Based upon these considerations, it has been suggested that varying the timing of glucocorticoid administration to coincide better with circadian rhythms could help improve therapy for RA.20 The scientific basis for this hypothesis is provided by the following three key points:

  1. Pain, fatigue, morning stiffness, and immobility are common symptoms affecting patient quality of life and the ability to stay gainfully employed.21
  2. The overnight rise in IL-6 and other proinflammatory cytokines is thought to initiate a cascade of events resulting in these symptoms.
  3. Preventing the nocturnal rise of IL-6 and other proinflammatory cytokines should be more effective than treating established symptoms. From this point of view, the conventional administration of glucocorticoids between 6 a.m. and 8 a.m. may not be optimal, because it is too late to target the effects of nocturnal proinflammatory stimuli (see Figure 1A).

Although administering a standard glucocorticoid drug prior to the rise of cytokine synthesis and inflammatory activity could theoretically enhance efficacy, in practical terms, this approach would necessitate having the patient wake up during the night to take the drug, because conventional glucocorticoids have only a short half-life. Evidence that timing of exogenous glucocorticoid administration can improve treatment benefits was provided by Arvidson and co-workers in a study in the late 1990s. This study showed that low doses of prednisolone taken at 2 a.m. had more effect on morning symptoms of RA than achieved by the equivalent dose taken at 7:30 a.m. (see Figure 1B).17 However, having patients awake each night at about 2 a.m. is clearly not a feasible long-term treatment option. Therefore, a MR prednisone tablet was developed to enable prednisone chronotherapy for RA, in which the delivery of treatment is coordinated with biological rhythms (see Figure 1B). This new tablet releases prednisone approximately four hours after ingestion, (i.e., at approximately 2 a.m. if taken at bedtime) as indicated in Table 1. The MR prednisone is in a tablet-in-tablet dosage form, consisting of an immediate-release prednisone core tablet surrounded by an inactive outer tablet shell (see Figure 2). Prednisone release is triggered by penetration of gastrointestinal fluid into the tablet shell and is independent of the gastrointestinal milieu (like pH). The tablet strengths of 1, 2, and 5 mg are distinguished from one another by both color and debossing.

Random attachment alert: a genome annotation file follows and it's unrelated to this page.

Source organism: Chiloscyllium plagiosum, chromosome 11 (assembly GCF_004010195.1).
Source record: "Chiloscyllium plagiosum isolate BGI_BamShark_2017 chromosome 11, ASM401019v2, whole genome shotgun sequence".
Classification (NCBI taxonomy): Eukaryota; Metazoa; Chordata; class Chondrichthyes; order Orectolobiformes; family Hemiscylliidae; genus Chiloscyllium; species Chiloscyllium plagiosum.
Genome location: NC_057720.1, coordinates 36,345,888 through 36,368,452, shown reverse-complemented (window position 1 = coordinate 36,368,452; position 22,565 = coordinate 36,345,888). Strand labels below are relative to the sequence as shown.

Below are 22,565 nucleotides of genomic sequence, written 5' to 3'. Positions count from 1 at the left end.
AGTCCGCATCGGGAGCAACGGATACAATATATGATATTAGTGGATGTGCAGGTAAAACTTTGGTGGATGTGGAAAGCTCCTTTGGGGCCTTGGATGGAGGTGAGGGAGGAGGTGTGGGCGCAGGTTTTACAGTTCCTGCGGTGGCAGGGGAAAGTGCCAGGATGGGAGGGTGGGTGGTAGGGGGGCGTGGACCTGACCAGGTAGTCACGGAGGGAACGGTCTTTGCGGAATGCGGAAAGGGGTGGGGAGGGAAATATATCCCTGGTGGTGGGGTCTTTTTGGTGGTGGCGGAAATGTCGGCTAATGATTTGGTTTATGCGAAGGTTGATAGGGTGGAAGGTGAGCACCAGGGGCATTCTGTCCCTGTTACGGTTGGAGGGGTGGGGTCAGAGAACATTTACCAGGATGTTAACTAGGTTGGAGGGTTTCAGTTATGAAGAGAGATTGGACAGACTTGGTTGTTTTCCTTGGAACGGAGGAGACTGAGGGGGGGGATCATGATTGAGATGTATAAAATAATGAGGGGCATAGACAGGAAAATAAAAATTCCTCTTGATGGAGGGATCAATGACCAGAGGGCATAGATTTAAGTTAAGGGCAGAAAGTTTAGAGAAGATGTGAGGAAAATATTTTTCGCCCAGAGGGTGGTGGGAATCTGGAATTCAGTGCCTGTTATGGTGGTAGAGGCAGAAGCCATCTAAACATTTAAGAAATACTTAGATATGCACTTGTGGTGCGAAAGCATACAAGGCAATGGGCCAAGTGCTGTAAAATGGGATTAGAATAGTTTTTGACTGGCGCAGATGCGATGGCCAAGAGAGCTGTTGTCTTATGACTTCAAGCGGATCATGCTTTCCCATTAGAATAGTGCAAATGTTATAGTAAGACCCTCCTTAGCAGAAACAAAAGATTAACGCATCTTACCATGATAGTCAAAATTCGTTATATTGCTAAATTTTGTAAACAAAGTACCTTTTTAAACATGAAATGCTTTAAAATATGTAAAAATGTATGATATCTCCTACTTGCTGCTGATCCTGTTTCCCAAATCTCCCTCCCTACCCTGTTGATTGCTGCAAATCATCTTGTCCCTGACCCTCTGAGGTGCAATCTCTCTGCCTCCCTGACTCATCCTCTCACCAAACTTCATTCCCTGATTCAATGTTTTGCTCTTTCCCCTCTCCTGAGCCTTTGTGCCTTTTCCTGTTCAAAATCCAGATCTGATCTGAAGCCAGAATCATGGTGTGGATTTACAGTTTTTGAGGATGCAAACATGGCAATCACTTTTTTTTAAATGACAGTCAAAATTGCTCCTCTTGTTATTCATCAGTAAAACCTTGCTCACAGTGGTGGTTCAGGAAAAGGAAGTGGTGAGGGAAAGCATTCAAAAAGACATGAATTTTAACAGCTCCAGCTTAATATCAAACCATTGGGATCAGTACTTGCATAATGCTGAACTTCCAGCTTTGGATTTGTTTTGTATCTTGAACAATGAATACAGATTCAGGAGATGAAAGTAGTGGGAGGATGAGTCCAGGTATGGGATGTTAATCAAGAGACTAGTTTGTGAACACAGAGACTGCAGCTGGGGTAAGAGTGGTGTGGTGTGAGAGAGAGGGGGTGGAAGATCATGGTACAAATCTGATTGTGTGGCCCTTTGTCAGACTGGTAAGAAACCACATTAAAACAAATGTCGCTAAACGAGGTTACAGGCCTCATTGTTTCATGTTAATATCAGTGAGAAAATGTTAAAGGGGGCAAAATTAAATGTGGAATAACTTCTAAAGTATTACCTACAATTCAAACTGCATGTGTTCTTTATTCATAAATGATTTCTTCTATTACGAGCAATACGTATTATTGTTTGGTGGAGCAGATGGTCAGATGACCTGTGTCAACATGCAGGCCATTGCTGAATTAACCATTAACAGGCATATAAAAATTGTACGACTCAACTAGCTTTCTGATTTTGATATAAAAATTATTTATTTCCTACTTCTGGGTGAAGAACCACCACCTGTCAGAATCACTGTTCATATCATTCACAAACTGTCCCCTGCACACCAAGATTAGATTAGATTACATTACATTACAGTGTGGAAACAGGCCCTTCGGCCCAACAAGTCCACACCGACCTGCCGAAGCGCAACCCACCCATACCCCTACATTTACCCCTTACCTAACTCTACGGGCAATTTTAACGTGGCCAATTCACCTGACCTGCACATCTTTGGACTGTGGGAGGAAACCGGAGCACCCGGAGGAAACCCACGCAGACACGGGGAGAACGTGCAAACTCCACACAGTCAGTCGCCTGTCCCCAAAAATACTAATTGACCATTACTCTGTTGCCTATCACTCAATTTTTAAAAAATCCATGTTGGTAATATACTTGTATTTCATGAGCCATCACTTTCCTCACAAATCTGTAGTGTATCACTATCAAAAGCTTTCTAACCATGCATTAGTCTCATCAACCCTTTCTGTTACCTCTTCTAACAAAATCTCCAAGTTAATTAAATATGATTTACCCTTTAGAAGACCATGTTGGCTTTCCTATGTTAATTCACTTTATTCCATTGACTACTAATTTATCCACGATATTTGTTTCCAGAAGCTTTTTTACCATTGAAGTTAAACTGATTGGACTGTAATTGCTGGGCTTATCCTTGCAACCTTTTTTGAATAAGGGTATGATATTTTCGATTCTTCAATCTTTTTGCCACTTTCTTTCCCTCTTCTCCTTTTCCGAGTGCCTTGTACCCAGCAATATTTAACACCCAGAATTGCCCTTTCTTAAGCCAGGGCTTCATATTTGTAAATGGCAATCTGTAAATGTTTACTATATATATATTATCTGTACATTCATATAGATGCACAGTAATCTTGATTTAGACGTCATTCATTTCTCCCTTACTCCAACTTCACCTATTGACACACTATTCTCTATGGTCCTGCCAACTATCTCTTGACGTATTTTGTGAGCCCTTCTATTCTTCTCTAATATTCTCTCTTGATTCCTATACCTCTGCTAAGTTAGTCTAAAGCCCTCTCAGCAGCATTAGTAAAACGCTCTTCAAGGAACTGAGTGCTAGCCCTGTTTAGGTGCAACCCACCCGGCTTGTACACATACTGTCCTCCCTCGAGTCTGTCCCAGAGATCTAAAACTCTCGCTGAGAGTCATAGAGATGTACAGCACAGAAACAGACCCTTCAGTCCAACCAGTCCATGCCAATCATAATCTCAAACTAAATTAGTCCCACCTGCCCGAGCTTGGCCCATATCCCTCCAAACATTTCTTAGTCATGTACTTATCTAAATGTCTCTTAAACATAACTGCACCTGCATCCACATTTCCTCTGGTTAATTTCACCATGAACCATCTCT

FIGURE 2: Cross-sectional diagram of the MR prednisone tablet-in-tablet.

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FIGURE 2: Cross-sectional diagram of the MR prednisone tablet-in-tablet.

The efficacy and safety of this novel medication was investigated in a three-month, double-blind, double-dummy, randomized controlled clinical study (Circadian Administration of Prednisone in Rheumatoid Arthritis, also known as the CAPRA-1 study). In total, 288 patients who had active RA and were already receiving chronic prednisone therapy were randomized to receive their current dose (2.5–10 mg prednisone per day) either as MR prednisone administered at approximately 10 p.m. or as conventional immediate-release (IR) prednisone administered in the morning. All patients continued on their background therapy with disease-modifying antirheumatic drugs (DMARDs) and nonsteroidal antiinflammatory drugs (NSAIDs).13 In this study, the new formulation was shown to be clinically superior to the conventional IR preparation with respect to reducing morning joint stiffness, which was the primary endpoint of this study (see Figure 1B). IL-6 serum concentrations also were significantly decreased by MR prednisone after three months of treatment but remained unchanged by IR prednisone. The safety profile did not show differences between the two preparations.13